Malcolm is a patrol officer with the City of Denton Police Department and is assigned to the Entertainment District as a member of the bike unit. He is also a member of the department hostage negotiations unit, recruiting team, honor guard, and is a law enforcement instructor.

Training others comes naturally to Malcolm. He  is an adjunct law enforcement instructor at both the Tarrant County College Criminal Justice Training Center in Fort Worth and Collin College Law Enforcement Academy in McKinney. He is a contract consultant with the AMBER Alert Training and Technical Assistance Program and assists in developing and implementing law enforcement training nationwide.

Malcolm is an Air Force Reservist, currently serving as a staff sergeant with the 301st Security Forces Squadron stationed at Naval Air Station, Joint Reserve Base, Fort Worth, TX. In 2012 McGuire, deployed with his unit to Eskan Village, Riyadh, Saudi Arabia. He was attached to an intelligence unit that supported base operations and worked alongside the Air Force Office of Special Investigations. Sgt. McGuire was awarded the Air Force Achievement Medal for his efforts.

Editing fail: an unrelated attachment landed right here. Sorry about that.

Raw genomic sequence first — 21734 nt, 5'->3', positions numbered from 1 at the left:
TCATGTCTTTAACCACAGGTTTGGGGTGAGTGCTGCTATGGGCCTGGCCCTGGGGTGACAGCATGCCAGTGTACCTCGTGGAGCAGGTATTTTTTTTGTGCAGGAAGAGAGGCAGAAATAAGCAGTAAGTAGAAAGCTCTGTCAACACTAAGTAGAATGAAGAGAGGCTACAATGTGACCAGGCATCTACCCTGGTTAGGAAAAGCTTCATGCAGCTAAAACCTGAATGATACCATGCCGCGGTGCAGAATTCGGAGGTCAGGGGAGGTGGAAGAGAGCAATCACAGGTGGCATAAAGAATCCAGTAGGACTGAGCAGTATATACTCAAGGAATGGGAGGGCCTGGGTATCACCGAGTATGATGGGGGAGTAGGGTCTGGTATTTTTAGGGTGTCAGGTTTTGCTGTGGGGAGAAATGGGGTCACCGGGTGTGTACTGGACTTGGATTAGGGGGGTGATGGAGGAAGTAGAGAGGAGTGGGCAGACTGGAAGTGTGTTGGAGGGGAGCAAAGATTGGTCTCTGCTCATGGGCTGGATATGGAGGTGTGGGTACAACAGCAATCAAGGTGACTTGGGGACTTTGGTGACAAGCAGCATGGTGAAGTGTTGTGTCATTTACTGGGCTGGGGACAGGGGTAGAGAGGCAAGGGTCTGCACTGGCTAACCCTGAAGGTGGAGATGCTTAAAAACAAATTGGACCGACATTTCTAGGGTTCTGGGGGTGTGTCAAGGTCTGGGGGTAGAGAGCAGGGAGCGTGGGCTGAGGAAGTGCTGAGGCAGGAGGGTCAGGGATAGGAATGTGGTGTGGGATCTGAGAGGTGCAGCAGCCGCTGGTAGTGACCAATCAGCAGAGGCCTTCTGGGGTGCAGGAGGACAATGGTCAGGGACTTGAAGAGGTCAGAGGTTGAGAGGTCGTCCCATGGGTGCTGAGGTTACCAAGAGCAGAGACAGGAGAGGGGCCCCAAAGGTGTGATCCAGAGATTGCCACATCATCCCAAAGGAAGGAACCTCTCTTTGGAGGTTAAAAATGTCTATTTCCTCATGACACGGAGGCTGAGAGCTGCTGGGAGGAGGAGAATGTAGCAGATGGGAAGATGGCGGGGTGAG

Malcolm is a member of “Mentor Denton” that pairs adult mentors with children in the Denton Independent School District in need of positive role models. He is also a big brother with Big Brothers/Big Sisters of America.

Malcolm earned his Bachelor of Arts in English with a criminal justice minor from Wiley College in Marshall, Texas. He is currently pursuing a Master of Arts in Dispute Resolution and Conflict Management from Southern Methodist University.

A committed family man, Malcolm enjoys time with his wife, Tysha, and his two sons, Miles and Mason. Tysha is a registered nurse specializing in cardiac care. Malcolm describes Tysha as a dedicated wife and mother who derives her greatest joy from her family. Tysha and Malcolm volunteer in their church’s marriage ministry. Malcolm dearly loves his boys and enjoys coaching them in baseball. The McGuire family also includes a lovable English mastiff, Maximus.